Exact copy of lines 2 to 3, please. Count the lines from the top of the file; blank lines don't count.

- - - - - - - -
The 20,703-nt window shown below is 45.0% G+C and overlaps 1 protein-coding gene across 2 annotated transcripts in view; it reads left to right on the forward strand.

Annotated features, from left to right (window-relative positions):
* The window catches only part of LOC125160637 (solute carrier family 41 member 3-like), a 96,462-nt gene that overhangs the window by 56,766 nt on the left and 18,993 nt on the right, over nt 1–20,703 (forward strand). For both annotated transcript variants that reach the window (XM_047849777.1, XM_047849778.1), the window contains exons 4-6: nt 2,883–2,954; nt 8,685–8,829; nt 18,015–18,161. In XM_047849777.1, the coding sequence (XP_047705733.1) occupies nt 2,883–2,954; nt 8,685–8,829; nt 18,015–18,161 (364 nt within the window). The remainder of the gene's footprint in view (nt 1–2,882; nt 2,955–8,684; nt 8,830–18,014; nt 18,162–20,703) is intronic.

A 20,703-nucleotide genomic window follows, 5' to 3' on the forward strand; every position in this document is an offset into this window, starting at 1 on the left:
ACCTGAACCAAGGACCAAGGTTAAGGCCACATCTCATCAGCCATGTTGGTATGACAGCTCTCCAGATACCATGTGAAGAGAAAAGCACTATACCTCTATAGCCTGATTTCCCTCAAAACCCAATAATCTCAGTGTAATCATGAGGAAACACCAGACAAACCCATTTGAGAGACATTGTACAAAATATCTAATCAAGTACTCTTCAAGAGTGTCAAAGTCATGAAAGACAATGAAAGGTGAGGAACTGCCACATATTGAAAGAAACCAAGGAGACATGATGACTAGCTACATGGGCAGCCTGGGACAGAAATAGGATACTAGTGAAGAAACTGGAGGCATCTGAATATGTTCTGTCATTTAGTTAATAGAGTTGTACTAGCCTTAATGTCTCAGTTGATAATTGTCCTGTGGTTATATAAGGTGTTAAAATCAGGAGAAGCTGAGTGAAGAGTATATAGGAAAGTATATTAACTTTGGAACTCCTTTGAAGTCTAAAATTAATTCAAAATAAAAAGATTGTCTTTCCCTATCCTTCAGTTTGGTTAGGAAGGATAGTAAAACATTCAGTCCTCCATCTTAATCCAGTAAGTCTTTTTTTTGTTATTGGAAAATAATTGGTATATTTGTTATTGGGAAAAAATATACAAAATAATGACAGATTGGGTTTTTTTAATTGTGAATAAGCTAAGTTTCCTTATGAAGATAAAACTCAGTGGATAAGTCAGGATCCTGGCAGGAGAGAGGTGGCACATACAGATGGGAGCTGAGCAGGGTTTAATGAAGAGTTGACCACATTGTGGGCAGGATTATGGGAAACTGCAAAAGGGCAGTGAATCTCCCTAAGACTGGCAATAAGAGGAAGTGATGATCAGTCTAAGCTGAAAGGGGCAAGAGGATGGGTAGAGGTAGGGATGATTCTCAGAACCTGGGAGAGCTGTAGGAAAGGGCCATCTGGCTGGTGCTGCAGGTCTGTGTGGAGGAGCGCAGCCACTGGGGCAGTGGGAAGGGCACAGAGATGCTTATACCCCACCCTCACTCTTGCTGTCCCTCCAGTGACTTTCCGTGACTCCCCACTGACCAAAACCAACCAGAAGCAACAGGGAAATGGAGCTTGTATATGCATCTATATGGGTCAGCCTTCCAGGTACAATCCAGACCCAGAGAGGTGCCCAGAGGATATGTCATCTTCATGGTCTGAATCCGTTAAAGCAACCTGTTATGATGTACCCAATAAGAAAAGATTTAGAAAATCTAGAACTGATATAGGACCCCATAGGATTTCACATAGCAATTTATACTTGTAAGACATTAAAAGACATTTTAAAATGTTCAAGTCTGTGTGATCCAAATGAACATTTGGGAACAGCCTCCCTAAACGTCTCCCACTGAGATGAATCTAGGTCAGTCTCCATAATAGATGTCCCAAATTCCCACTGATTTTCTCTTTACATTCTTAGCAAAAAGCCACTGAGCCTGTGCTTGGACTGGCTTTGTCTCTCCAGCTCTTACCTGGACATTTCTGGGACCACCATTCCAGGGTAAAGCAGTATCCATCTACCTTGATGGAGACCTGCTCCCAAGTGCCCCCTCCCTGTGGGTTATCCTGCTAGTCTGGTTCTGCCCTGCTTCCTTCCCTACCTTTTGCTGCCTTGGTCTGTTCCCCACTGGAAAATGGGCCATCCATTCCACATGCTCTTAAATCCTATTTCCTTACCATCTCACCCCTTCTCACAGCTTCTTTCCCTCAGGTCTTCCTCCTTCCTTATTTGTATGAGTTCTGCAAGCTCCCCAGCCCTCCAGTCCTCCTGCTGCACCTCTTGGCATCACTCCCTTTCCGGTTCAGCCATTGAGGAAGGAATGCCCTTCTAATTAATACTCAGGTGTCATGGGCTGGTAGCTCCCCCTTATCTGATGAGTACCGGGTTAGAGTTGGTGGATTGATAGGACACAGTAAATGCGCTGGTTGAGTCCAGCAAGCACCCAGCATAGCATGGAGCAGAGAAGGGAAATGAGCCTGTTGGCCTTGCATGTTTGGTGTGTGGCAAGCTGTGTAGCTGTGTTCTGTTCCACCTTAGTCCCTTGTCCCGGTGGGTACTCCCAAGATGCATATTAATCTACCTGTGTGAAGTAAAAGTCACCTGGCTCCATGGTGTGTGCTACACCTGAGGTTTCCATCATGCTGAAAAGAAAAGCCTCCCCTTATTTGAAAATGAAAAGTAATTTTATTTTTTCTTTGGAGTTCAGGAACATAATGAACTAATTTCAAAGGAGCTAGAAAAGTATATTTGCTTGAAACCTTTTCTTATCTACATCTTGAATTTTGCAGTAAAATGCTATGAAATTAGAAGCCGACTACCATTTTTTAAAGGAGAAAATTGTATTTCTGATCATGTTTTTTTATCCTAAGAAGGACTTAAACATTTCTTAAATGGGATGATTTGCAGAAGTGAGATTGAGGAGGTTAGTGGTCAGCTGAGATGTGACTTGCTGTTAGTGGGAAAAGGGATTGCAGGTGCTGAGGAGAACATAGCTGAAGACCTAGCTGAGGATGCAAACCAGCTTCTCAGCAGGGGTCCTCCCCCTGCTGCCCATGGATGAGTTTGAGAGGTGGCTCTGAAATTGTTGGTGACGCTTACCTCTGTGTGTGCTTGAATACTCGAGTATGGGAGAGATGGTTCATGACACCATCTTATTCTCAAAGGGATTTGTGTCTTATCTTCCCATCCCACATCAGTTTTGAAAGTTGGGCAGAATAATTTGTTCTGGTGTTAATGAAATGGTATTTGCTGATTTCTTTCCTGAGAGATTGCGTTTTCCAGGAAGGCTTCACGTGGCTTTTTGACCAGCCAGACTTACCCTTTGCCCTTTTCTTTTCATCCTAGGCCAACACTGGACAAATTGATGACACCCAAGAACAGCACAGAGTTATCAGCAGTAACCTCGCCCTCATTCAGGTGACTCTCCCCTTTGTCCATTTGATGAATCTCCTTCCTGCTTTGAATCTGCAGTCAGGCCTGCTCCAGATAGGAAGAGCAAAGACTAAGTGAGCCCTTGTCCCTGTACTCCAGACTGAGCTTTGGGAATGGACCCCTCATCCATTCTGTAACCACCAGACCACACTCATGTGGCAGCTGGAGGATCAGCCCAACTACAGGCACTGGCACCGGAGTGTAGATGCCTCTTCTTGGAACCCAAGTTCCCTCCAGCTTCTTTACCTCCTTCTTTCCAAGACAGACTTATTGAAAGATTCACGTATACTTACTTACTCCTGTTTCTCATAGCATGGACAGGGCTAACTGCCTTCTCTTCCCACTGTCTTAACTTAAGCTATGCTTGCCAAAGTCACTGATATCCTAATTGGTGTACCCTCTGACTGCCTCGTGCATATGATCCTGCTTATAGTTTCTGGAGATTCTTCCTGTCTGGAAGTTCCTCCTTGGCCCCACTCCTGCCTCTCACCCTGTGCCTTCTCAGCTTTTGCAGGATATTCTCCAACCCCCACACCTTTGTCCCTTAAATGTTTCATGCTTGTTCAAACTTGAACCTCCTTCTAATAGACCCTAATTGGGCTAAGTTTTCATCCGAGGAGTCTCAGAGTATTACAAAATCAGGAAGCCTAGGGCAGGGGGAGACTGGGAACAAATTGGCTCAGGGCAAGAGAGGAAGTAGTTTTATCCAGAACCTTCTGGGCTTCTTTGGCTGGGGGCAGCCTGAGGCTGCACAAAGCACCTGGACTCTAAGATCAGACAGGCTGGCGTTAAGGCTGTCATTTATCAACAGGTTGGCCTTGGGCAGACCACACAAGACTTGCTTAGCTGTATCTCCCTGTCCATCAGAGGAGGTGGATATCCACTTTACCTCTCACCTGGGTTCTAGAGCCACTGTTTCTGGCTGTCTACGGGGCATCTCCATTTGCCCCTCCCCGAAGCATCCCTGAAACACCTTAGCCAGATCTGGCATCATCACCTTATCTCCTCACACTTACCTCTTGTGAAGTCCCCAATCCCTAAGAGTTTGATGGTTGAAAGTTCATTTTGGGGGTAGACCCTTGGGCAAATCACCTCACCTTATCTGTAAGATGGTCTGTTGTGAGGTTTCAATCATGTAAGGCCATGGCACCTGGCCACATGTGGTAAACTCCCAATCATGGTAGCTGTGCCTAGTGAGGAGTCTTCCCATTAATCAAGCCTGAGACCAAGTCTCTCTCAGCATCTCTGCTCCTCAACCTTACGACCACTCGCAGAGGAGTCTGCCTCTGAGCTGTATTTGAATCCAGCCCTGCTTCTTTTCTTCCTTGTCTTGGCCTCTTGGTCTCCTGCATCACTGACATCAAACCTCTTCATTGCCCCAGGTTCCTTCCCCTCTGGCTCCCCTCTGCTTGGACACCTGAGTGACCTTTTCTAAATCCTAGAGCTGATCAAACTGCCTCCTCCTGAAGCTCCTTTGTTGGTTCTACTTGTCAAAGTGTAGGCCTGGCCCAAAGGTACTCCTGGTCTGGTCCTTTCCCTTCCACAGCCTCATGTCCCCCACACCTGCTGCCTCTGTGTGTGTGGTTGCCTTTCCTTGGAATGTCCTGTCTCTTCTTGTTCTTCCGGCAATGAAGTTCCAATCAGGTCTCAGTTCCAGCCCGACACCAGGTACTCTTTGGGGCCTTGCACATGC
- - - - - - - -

Annotated features, from left to right (window-relative positions):
* The window catches only part of LOC125160637 (solute carrier family 41 member 3-like), a 96,462-nt gene that overhangs the window by 56,766 nt on the left and 18,993 nt on the right, over nt 1–20,703 (forward strand). For both annotated transcript variants that reach the window (XM_047849777.1, XM_047849778.1), the window contains exons 4-6: nt 2,883–2,954; nt 8,685–8,829; nt 18,015–18,161. In XM_047849777.1, the coding sequence (XP_047705733.1) occupies nt 2,883–2,954; nt 8,685–8,829; nt 18,015–18,161 (364 nt within the window). The remainder of the gene's footprint in view (nt 1–2,882; nt 2,955–8,684; nt 8,830–18,014; nt 18,162–20,703) is intronic.